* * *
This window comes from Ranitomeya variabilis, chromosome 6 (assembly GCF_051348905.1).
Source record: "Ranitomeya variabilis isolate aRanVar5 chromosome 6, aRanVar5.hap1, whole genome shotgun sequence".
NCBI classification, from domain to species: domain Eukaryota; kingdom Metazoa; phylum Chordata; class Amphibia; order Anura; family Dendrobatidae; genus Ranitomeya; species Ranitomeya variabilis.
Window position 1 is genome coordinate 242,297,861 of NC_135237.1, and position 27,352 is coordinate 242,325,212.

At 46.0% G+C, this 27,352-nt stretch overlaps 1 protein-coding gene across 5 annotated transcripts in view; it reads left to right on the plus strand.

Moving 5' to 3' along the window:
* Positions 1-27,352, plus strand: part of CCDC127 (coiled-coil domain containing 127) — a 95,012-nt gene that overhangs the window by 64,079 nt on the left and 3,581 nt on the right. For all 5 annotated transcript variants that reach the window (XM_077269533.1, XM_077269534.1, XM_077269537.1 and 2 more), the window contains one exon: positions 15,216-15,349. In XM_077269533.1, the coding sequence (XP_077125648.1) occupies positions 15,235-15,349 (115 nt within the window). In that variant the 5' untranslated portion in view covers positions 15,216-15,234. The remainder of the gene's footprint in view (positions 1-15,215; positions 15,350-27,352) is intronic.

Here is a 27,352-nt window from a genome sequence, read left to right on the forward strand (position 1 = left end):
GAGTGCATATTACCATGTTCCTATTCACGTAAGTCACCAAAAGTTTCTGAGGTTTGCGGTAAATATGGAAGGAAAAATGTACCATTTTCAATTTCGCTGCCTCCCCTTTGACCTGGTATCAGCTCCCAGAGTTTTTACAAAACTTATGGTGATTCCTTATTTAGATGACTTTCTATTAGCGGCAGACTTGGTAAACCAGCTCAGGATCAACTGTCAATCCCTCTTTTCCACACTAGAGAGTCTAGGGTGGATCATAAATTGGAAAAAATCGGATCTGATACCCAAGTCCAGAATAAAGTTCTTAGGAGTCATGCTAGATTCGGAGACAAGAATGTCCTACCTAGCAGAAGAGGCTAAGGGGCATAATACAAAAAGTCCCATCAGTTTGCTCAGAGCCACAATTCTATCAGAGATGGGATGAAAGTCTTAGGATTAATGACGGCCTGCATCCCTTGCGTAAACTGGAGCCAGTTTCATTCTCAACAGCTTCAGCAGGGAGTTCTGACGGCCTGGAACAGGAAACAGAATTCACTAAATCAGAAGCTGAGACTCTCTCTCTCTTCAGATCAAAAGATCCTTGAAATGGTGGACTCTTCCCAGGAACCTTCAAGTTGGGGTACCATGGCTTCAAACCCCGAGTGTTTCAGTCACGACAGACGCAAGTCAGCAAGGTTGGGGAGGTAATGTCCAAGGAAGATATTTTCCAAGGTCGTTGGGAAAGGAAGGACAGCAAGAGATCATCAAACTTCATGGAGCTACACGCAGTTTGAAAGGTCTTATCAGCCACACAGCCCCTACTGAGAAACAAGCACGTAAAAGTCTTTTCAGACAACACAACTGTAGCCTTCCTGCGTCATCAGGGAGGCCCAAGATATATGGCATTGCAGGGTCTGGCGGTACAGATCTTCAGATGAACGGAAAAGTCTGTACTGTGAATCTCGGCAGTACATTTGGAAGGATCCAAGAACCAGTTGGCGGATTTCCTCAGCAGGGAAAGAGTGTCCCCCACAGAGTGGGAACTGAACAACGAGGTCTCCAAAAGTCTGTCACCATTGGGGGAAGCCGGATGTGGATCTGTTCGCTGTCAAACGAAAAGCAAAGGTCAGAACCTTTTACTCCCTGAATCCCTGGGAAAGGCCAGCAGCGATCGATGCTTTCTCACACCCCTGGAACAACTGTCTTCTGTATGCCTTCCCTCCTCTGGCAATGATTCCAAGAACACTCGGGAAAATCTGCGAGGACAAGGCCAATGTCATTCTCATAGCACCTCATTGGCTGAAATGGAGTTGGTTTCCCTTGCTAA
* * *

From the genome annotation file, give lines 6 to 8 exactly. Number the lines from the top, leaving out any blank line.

Moving 5' to 3' along the window:
* Positions 1-27,352, plus strand: part of CCDC127 (coiled-coil domain containing 127) — a 95,012-nt gene that overhangs the window by 64,079 nt on the left and 3,581 nt on the right. For all 5 annotated transcript variants that reach the window (XM_077269533.1, XM_077269534.1, XM_077269537.1 and 2 more), the window contains one exon: positions 15,216-15,349. In XM_077269533.1, the coding sequence (XP_077125648.1) occupies positions 15,235-15,349 (115 nt within the window). In that variant the 5' untranslated portion in view covers positions 15,216-15,234. The remainder of the gene's footprint in view (positions 1-15,215; positions 15,350-27,352) is intronic.

Here is a 27,352-nt window from a genome sequence, read left to right on the forward strand (position 1 = left end):